secondly, the power industry is very knee-jerkish about "anything that can cast doubt upon the technology." i fielded several calls the next day from friends and companies in the industry. sadly, it looks like i may have cost one friend a contract to do security research... something about "if he's talking publically, what's to keep you from talking publically?" *bullshit*. the answer? i have no contractual obligations not to talk! if you hire someone to do this work, you will certainly have some nda to keep them "on your side".

power folks do live in a very odd sort of environment, with both private industry concerns and governmental regulatory / funding concerns. newer smart-grid companies get the benefit of impending large purchases of their new products, so they can (if only they all would!) provide security for the 21st century (yes, some of them are that far behind). unfortunately the control systems folks don't have anything quite so new and sexy to get the replacement purchase revenue... thus they have little incentive to do security research. if your stuff cost >$1M and the only reason to replace it was because you wrote shitty code, you might be reticent to make a big deal about it too. utilities could provide such pressure, but they are stuck in a two-faced conundrum as well... their power engineers have had great success for decades using the "if it ain't broke, don't breath on it" approach... and the decision-makers haven't seen any vendor-options with good security to choose from! without the purchasing power of "the new great smart-blah" and po's for 100,000 units, they feel powerless to push the vendors to improve. meanwhile, government regulations can incur great costs if power is disrupted... and the relationship gets stickier from there, including federal governance to protect national interest and the public utilities commissions trying to protect consumers. so what the fuck? who can do anything? it's gridlock... it's the titanic. so yes, they react very poorly to anything that causes negative view from the press. we're stuck in a tight spot, but all hope is not lost.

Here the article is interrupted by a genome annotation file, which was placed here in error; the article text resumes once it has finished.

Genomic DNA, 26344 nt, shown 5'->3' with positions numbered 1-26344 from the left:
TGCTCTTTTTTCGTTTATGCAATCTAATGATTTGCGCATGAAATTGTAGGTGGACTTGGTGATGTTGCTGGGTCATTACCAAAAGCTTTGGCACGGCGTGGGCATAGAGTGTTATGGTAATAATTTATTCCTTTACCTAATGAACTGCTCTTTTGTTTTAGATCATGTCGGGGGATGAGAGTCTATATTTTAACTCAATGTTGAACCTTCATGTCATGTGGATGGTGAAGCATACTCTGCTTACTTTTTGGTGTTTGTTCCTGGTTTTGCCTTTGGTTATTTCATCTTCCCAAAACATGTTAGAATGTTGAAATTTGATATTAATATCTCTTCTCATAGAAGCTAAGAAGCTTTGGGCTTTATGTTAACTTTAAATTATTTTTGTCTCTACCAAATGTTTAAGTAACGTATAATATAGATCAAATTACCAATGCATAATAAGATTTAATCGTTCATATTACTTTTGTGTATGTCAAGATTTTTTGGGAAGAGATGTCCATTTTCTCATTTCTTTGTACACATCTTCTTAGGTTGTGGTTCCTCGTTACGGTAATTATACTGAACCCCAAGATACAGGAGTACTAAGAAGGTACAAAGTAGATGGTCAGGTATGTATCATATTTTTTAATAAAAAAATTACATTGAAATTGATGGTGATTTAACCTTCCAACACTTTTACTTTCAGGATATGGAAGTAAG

some AMI vendors seem to have figured a lot of this out. silver spring networks is one of the latest to join the enlightened crowd, as they have been actively engaging security testing from skilled folk for about a year now. others who seem to get the problem include Itron and Elster, both of which have been engaging sec-researchers for several years. they are grokking the importance of continued vigilance, and have been working with reputable hackers to keep improving. many utilities also seem to get this. even some scada folk get the importance, and are working with security researchers to learn and deal with the problems... however we need to keep rethinking about the problem, breaking bad assumptions and teaching the details of exploitation so that we have a hope of doing something beneficial about it. we need to break through the FUD factor about security research. lots of time and money spent will not fix this... only with the understanding of exploitation will any of this money and effort benefit us.